1.      DTE
TERMINAL

DTE
is a terminal equipment that changes user information into
signals or reconverts received signals. It is typically either a dumb terminal
or the serial port on a computer/workstation. DTE does not interface with
another one, however it often communicates with a DCE. DTE includes any components
that works either as a source of or as a destination for binary digital data
such as printer, terminal or any device that generates or receives digital
data.

 

2.      DCE
TERMINAL

DCE
is a device that sits between the data terminal equipment (DTE) and
a data transmission circuit.
DCE carries out tasks such as signal translation, coding,
and line clocking in a data station. A DCE takes data generated by a DTE,
converts them to an appropriate signal, and then introduces the signal onto the
communication link. Same modulating method must be used by both sending and
receiving DCEs in order to send the data.

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3.      DTE-DCE
INTERFACE

In
the United States, most usual interface used to interlink I/O ports is the
DTE-DCE interface. This interface is used in serial communications systems obeys
the RS-232C standard as published by the Electronics Industry Association (EIA)
(Wickman, 1986, para. 2). A DTE-DCE interface involves both DCE and DTE devices
on one end and the other. The DTE will generate the data and passes it along
with any control information to a DCE on the same end. When the signal arrives
at the receiving end, the process is reversed.

DTE-DCE Interface.
Digital Image. Serial WAN Link. 20
September 2009. http://kb.guru-corner.com/admin/attachments/Cisco/cc_wan1j.jpg

 

 

In order to define the connection between
DCE and DTE has been made into many standards especially by EIA and ITU-T, who have
been the most active organization involved in developing DTE-DCE interface
standards. Each standard provides a model for mechanical, electrical,
functional characteristics of the connection. EIA standards include EIA-232,
EIA-442, EIA-449 while ITU-T standards comprise of V series and X series.

 

4.      EXAMPLES
OF STANDARDS

i.                   
RS 232 STANDARD

           

ISA 2 Port RS232. Digital Image. Retrieved from
http://www.brainboxes.com/product/cc-523/isa-2-port-rs232

 

In 1960, RS-232 is a standard introduced
for serial communication transmission of data. EIA’s RS-232 or Recommended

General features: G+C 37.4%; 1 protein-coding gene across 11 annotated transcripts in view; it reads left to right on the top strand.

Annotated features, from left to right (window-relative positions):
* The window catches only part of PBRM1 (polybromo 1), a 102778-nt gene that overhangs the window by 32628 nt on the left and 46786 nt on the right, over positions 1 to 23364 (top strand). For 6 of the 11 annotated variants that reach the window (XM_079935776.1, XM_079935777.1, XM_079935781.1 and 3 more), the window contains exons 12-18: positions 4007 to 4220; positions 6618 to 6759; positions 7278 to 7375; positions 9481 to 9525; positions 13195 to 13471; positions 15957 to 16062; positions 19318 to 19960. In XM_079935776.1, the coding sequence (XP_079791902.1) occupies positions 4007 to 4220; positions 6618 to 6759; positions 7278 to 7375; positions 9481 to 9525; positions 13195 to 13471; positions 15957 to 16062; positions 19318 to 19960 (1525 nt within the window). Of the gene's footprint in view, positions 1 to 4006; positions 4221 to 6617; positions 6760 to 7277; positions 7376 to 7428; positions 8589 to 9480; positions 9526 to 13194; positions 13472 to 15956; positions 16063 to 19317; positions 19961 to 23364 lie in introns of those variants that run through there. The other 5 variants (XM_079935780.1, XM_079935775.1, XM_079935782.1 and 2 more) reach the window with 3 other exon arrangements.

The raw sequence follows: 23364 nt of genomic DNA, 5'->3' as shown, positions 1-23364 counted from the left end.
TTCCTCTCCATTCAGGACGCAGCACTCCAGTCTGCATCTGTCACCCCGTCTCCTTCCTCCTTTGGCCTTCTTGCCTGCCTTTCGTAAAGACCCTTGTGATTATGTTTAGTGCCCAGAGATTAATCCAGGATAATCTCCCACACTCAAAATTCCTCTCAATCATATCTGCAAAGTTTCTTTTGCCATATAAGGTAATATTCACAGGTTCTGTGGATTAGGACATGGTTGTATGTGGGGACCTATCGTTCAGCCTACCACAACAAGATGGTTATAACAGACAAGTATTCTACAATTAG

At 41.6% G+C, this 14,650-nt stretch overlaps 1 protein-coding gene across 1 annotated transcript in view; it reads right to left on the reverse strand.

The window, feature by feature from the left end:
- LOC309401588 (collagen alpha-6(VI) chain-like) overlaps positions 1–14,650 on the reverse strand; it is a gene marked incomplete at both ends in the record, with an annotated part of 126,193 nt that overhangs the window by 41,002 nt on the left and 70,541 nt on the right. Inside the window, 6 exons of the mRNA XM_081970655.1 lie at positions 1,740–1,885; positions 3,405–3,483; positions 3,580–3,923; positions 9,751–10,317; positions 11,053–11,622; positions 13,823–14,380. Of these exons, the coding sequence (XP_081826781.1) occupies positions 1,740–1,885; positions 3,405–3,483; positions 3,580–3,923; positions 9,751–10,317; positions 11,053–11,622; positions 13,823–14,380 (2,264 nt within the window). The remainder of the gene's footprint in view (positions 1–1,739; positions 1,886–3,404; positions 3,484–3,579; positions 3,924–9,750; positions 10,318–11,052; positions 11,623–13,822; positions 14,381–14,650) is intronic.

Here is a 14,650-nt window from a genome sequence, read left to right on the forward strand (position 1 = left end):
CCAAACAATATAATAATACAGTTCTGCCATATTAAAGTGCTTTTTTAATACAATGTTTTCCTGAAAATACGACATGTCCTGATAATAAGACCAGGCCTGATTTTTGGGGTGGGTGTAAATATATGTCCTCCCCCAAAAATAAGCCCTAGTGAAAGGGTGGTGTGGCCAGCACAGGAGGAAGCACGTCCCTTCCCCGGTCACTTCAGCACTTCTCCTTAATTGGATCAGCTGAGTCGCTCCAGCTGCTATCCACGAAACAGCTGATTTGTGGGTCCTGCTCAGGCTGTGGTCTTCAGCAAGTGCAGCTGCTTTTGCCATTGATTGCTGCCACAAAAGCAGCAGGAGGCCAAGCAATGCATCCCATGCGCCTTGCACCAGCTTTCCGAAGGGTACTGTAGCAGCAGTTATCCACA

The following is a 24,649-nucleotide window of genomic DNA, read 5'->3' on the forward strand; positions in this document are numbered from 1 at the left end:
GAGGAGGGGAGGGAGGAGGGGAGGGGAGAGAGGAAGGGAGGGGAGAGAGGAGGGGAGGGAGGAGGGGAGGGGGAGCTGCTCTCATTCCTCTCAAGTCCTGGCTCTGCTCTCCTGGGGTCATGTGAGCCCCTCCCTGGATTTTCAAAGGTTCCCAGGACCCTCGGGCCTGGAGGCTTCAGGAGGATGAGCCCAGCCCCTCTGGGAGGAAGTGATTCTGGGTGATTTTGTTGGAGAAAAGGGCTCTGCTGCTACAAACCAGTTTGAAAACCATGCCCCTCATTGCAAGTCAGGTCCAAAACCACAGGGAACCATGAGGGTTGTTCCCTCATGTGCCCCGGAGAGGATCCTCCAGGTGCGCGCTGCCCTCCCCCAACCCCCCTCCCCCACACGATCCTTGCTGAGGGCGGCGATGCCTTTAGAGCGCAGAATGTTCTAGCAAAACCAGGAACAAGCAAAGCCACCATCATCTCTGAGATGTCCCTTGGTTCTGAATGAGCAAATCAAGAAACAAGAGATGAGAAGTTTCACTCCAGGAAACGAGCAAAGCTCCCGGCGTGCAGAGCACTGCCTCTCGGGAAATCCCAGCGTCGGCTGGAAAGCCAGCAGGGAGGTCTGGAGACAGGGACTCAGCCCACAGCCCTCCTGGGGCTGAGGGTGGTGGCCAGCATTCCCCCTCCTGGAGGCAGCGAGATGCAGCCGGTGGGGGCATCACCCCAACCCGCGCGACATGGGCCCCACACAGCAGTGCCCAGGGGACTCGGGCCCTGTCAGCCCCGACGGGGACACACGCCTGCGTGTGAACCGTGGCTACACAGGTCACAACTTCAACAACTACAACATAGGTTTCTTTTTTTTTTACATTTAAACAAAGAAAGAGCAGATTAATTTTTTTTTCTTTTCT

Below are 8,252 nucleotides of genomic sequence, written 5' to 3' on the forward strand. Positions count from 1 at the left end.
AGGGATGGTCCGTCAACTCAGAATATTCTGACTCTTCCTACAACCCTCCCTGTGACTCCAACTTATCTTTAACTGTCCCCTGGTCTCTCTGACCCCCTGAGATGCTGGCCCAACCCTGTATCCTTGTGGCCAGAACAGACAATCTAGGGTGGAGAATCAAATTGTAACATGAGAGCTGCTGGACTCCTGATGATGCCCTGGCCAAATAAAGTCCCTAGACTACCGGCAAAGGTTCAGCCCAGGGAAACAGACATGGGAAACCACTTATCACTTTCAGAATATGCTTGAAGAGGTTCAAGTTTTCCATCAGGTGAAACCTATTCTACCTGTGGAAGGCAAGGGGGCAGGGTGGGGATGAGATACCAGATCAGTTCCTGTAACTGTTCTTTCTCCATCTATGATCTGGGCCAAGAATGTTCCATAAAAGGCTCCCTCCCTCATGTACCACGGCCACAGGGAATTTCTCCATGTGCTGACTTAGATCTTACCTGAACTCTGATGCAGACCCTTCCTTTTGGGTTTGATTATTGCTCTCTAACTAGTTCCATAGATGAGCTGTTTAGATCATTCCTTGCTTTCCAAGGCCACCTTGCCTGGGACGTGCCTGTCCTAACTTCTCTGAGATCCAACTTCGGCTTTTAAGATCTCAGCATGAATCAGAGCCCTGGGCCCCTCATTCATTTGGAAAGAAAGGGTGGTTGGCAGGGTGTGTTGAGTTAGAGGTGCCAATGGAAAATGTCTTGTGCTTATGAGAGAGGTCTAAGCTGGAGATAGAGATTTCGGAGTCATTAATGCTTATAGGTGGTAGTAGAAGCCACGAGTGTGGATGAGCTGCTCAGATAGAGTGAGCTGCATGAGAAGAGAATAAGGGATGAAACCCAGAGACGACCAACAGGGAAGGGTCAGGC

Standard 232 as of 1969 defines the electrical signal characteristics such as
voltage levels, signalling rate, timing, and slew-rate of
signals, voltage withstand level, short-circuit behaviour,
and maximum load capacitance with digital signal, NRZ-L (NRZ) encoding.
Pluggable connectors (male DB-25 connector on DTE end (cable has female) and female
DB-25 connector on DCE end (cable has male)) and pin identification are used as
interface mechanical characteristics for the mentioned standard (Sanderson,
2000).

The functional
standards in RS-232 is most of the 25 pins have defined functions, few of them
are normally used, mostly for control. Pin 2 is used for transmitted data
(transmitted from DTE), pin 3 for received data (transmitted from DCE) and it can
be used for half or full-duplex.

 

 

 

 

 

ii.                 
ITU-T X.21 STANDARD

X.21
device. Digital image. Retrieved from https://en.wikipedia.org/wiki/X.21
(left).                                      X.21 pin
assignments. Digital image. Retrieved from https://arcelect.com/X21_interface.htm
(right).

Launched in the
mid-1970s by the ITU-T, X.21 (also referred to as X21) is an interface specification
for differential communications. X.21 was first introduced as a medium to
provide a digital signalling interface for telecommunications between sender
and receiver devices. This includes specifications for DTE-DCE physical interface factors, alignment of call control characters
and error checking, elements of the call control phase for circuit
switching services, and test loops (“X.21”, n. d.). This
standard is a state-driven protocol running full duplex at 9600 bps to 64 Kbps
with subscriber networks (“The X.21 Interface”, n.d.).

As for the
mechanical aspects of this standard, it has got DB-15 connector and it uses
RS-422A, a cable that length up to 1km. The standard maximum bps is inverse of the
length of cable used. For example, for 10m it has bit rate of 10Mbps and
100kbps will be the bit rate for 1km-long cable. However, for digital
transmissions, typically 64kbps is sent and received using this standard. X.21
has fewer control pins than EIA-232. Most pin assignments are in pairs to make
it balance for the balanced mode. The pin assignments reflect the mechanical
and electrical specifications (Sanderson, 2000).

 

 

 

 

 

 

 

 

References

1.     
Wickman, M. X. (1986) Data communication
interconnect device. Retrieved from https://www.google.com/patents/US4607170

2.     
Corner, G. (2009) DTE-DCE Interface.
Retrieved from http://kb.guru-corner.com/admin/attachments/Cisco/cc_wan1j.jpg

3.     
Sanderson, P. (2000) DTE-DCE Interface.
Retrieved from http://faculty.otterbein.edu/psanderson/csc465/notes/spring00/DTE-DCE.html

4.     
X.21. Retrieved from https://en.wikipedia.org/wiki/X.21

5.     
The X.21 Interface. Retrieved from https://arcelect.com/X21_interface.htm

x

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